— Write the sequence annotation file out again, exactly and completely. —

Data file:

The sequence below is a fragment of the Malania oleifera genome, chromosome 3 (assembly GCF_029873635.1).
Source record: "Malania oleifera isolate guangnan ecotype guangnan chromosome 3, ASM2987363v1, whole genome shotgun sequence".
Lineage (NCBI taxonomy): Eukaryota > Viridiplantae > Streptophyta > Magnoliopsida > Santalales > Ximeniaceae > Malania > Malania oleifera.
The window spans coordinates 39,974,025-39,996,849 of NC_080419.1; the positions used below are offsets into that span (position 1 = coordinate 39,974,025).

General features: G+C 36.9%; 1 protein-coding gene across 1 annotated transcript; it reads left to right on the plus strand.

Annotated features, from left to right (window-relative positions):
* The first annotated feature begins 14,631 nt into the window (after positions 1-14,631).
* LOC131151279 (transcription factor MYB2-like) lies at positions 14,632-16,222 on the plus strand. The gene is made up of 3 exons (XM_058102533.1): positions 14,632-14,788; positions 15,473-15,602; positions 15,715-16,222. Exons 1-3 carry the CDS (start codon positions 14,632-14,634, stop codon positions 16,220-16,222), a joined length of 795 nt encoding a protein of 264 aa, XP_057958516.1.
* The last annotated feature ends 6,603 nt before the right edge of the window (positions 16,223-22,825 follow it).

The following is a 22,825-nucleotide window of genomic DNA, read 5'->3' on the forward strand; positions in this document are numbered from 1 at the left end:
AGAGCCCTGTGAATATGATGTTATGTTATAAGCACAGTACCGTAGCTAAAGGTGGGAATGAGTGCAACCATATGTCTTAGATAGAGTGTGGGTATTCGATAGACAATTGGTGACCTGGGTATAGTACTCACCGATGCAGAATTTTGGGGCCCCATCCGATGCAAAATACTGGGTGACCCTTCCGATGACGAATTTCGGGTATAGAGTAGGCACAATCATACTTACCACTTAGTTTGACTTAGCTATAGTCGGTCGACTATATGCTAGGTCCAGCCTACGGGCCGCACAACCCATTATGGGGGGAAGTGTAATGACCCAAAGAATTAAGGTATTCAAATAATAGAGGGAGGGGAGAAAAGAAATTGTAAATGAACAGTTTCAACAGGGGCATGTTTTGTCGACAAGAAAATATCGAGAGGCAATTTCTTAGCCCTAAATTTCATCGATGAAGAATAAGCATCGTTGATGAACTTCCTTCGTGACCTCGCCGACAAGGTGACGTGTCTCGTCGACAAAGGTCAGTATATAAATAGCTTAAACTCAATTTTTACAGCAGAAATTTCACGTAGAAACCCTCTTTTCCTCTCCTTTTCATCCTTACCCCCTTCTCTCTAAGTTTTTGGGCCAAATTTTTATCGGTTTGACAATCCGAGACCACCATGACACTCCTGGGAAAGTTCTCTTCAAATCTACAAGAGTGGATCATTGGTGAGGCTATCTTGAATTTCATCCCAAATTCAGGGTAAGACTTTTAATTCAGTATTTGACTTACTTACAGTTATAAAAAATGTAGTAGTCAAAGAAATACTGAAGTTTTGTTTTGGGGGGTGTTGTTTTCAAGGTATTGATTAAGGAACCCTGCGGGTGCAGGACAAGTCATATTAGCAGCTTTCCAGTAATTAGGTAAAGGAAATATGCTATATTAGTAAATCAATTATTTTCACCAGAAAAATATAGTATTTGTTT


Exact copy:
The sequence below is a fragment of the Malania oleifera genome, chromosome 3 (assembly GCF_029873635.1).
Source record: "Malania oleifera isolate guangnan ecotype guangnan chromosome 3, ASM2987363v1, whole genome shotgun sequence".
Lineage (NCBI taxonomy): Eukaryota > Viridiplantae > Streptophyta > Magnoliopsida > Santalales > Ximeniaceae > Malania > Malania oleifera.
The window spans coordinates 39,974,025-39,996,849 of NC_080419.1; the positions used below are offsets into that span (position 1 = coordinate 39,974,025).

General features: G+C 36.9%; 1 protein-coding gene across 1 annotated transcript; it reads left to right on the plus strand.

Annotated features, from left to right (window-relative positions):
* The first annotated feature begins 14,631 nt into the window (after positions 1-14,631).
* LOC131151279 (transcription factor MYB2-like) lies at positions 14,632-16,222 on the plus strand. The gene is made up of 3 exons (XM_058102533.1): positions 14,632-14,788; positions 15,473-15,602; positions 15,715-16,222. Exons 1-3 carry the CDS (start codon positions 14,632-14,634, stop codon positions 16,220-16,222), a joined length of 795 nt encoding a protein of 264 aa, XP_057958516.1.
* The last annotated feature ends 6,603 nt before the right edge of the window (positions 16,223-22,825 follow it).

The following is a 22,825-nucleotide window of genomic DNA, read 5'->3' on the forward strand; positions in this document are numbered from 1 at the left end:
AGAGCCCTGTGAATATGATGTTATGTTATAAGCACAGTACCGTAGCTAAAGGTGGGAATGAGTGCAACCATATGTCTTAGATAGAGTGTGGGTATTCGATAGACAATTGGTGACCTGGGTATAGTACTCACCGATGCAGAATTTTGGGGCCCCATCCGATGCAAAATACTGGGTGACCCTTCCGATGACGAATTTCGGGTATAGAGTAGGCACAATCATACTTACCACTTAGTTTGACTTAGCTATAGTCGGTCGACTATATGCTAGGTCCAGCCTACGGGCCGCACAACCCATTATGGGGGGAAGTGTAATGACCCAAAGAATTAAGGTATTCAAATAATAGAGGGAGGGGAGAAAAGAAATTGTAAATGAACAGTTTCAACAGGGGCATGTTTTGTCGACAAGAAAATATCGAGAGGCAATTTCTTAGCCCTAAATTTCATCGATGAAGAATAAGCATCGTTGATGAACTTCCTTCGTGACCTCGCCGACAAGGTGACGTGTCTCGTCGACAAAGGTCAGTATATAAATAGCTTAAACTCAATTTTTACAGCAGAAATTTCACGTAGAAACCCTCTTTTCCTCTCCTTTTCATCCTTACCCCCTTCTCTCTAAGTTTTTGGGCCAAATTTTTATCGGTTTGACAATCCGAGACCACCATGACACTCCTGGGAAAGTTCTCTTCAAATCTACAAGAGTGGATCATTGGTGAGGCTATCTTGAATTTCATCCCAAATTCAGGGTAAGACTTTTAATTCAGTATTTGACTTACTTACAGTTATAAAAAATGTAGTAGTCAAAGAAATACTGAAGTTTTGTTTTGGGGGGTGTTGTTTTCAAGGTATTGATTAAGGAACCCTGCGGGTGCAGGACAAGTCATATTAGCAGCTTTCCAGTAATTAGGTAAAGGAAATATGCTATATTAGTAAATCAATTATTTTCACCAGAAAAATATAGTATTTGTTT